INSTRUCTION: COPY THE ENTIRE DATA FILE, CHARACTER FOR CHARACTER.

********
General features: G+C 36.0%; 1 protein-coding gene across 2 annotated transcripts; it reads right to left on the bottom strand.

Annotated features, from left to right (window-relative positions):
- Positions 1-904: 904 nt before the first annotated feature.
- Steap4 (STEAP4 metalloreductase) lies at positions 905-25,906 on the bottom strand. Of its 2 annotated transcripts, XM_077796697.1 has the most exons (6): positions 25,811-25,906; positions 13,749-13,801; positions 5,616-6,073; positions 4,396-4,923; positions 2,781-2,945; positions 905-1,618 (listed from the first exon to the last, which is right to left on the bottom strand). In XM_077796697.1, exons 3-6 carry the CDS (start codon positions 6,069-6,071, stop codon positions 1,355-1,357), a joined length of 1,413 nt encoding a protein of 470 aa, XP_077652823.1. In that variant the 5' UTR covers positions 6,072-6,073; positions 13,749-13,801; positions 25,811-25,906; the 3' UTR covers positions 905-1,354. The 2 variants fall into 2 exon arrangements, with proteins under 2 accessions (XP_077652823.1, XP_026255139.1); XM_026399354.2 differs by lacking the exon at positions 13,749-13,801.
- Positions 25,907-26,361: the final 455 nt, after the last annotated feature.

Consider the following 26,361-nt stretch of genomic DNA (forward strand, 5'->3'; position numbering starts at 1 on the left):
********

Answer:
General features: G+C 36.0%; 1 protein-coding gene across 2 annotated transcripts; it reads right to left on the bottom strand.

Annotated features, from left to right (window-relative positions):
- Positions 1-904: 904 nt before the first annotated feature.
- Steap4 (STEAP4 metalloreductase) lies at positions 905-25,906 on the bottom strand. Of its 2 annotated transcripts, XM_077796697.1 has the most exons (6): positions 25,811-25,906; positions 13,749-13,801; positions 5,616-6,073; positions 4,396-4,923; positions 2,781-2,945; positions 905-1,618 (listed from the first exon to the last, which is right to left on the bottom strand). In XM_077796697.1, exons 3-6 carry the CDS (start codon positions 6,069-6,071, stop codon positions 1,355-1,357), a joined length of 1,413 nt encoding a protein of 470 aa, XP_077652823.1. In that variant the 5' UTR covers positions 6,072-6,073; positions 13,749-13,801; positions 25,811-25,906; the 3' UTR covers positions 905-1,354. The 2 variants fall into 2 exon arrangements, with proteins under 2 accessions (XP_077652823.1, XP_026255139.1); XM_026399354.2 differs by lacking the exon at positions 13,749-13,801.
- Positions 25,907-26,361: the final 455 nt, after the last annotated feature.

Consider the following 26,361-nt stretch of genomic DNA (forward strand, 5'->3'; position numbering starts at 1 on the left):